"adjustments" made to the three basic datasets that we use for 
> plotting 
> The accuracy of our current temperature 
measurements used in these datasets.
> Our ability to accurately 
reconstruct temperature before 1850 based on 
> various temperature 
> The predictive ability of tree-ring proxies in 
particular and their 
> explanatory ability for past temperatures.

> The removal of the Medieval Warm Period from the temperature record, 
> indeed our general idea of what temperature has been like over the 
> 2000 years.
> Now, on to what I'm not saying.  
I'm not saying that the Earth is not 
> warming.  It seems pretty 
clear that it is warming, or has been since 
> 1850, generally 
speaking.  I'm not saying that carbon dioxide does not 
> have an 
affect on temperature, or that man is not having an affect in 
> other 
ways as well.  I'm not saying that massive amounts of CO2 aren't 
harming our oceans.
> But I am skeptical about the science being 
"settled", and I'm skeptical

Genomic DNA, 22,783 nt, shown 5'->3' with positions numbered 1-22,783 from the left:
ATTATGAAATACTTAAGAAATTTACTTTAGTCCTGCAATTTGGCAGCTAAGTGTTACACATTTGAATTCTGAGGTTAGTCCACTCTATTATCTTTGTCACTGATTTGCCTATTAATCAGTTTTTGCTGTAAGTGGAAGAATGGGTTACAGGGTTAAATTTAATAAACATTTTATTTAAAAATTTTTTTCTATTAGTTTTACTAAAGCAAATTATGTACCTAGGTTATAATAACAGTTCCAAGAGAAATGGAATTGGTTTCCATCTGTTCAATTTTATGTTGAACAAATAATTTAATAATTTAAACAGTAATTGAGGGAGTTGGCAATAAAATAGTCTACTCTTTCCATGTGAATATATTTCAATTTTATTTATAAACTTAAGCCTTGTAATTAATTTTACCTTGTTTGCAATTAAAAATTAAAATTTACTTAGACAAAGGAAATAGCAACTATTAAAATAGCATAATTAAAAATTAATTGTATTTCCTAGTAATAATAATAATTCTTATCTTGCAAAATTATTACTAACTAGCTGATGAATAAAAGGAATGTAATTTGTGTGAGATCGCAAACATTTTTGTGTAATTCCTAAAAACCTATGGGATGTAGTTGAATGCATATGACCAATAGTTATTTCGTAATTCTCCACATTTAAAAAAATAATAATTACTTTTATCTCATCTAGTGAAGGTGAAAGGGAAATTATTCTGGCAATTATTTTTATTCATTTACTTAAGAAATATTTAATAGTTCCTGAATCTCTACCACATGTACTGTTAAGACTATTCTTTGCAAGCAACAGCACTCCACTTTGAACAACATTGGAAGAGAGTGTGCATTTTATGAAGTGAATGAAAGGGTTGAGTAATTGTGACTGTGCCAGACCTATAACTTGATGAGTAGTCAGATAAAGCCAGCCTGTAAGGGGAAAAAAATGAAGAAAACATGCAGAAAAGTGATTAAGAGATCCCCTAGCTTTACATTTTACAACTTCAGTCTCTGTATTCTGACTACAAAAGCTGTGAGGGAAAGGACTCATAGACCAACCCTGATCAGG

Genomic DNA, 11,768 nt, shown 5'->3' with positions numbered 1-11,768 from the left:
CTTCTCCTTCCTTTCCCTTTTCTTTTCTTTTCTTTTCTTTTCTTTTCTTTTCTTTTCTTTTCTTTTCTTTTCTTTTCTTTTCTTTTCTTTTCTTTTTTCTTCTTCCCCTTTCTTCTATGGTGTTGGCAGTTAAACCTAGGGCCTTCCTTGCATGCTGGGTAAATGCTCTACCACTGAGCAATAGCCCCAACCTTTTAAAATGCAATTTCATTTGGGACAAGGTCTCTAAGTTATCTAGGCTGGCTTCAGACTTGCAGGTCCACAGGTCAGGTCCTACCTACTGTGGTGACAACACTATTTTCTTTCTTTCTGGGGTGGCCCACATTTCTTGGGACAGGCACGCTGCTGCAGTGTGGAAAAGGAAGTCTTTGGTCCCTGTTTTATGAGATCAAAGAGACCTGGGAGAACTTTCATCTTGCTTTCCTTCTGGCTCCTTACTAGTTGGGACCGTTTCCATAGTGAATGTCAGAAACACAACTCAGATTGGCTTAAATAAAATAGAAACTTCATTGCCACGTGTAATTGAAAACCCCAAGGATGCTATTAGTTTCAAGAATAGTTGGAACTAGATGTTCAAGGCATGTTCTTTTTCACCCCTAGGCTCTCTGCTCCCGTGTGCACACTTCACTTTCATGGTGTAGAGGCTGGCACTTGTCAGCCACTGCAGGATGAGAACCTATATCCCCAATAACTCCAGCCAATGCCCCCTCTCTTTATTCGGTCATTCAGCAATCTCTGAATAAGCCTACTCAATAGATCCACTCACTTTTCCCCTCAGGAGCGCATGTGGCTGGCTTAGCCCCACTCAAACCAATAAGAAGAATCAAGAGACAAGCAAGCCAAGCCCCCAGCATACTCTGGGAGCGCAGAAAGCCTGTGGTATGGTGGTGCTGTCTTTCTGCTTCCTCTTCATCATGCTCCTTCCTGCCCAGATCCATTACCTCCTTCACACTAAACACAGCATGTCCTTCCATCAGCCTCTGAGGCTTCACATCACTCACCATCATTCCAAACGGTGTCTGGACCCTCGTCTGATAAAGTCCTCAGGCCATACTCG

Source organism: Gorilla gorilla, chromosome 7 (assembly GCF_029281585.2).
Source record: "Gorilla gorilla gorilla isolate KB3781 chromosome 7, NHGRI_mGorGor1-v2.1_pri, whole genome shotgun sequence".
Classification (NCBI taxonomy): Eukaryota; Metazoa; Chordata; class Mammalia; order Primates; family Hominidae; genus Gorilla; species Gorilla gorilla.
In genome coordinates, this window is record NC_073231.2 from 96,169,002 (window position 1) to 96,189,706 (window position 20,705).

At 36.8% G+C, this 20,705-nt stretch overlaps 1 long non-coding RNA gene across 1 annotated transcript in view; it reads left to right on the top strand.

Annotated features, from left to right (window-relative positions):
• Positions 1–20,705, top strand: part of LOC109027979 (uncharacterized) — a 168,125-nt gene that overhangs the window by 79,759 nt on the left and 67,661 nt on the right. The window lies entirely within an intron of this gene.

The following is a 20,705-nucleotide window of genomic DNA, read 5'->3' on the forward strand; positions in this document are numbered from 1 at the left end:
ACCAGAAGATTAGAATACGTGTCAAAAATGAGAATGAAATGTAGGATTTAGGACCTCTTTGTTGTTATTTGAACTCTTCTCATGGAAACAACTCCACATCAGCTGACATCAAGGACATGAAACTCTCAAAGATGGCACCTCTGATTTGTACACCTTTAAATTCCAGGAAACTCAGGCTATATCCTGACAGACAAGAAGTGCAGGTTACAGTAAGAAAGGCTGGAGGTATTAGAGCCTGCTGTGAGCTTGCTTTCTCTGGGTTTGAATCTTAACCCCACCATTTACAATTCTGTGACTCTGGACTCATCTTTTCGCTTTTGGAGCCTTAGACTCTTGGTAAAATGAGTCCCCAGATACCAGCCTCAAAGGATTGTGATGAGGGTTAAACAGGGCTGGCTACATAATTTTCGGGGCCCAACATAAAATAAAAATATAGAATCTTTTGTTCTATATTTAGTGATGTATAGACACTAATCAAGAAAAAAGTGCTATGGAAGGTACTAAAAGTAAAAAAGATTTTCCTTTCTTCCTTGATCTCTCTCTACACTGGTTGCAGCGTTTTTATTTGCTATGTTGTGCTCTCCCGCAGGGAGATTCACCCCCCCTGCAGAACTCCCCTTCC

> that we have enough of an understanding of 
the problem to warrant the 
> massive media campaign that is currently 
going on and the massive 
> expenditures that could come out of 
Copenhagen.  There is room for doubt 
> here about a lot of 
things.  Let's do more science.
> In twenty years, when it's 
all been proven and it turns out that the AGW 
> hypotheses were correct, 
will I feel like an idiot for being skeptical 
> of it now?  
No.  In my opinion, the question is still up in the air and 
> I 
won't feel even a little bit chagrined then for doubting some of their 
conclusions now.  How would some of these scientists handle the opposite 

> answer 20 years from now, I wonder?
> Paul

> My apologies for the long post.
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communities of the Palouse since 1994.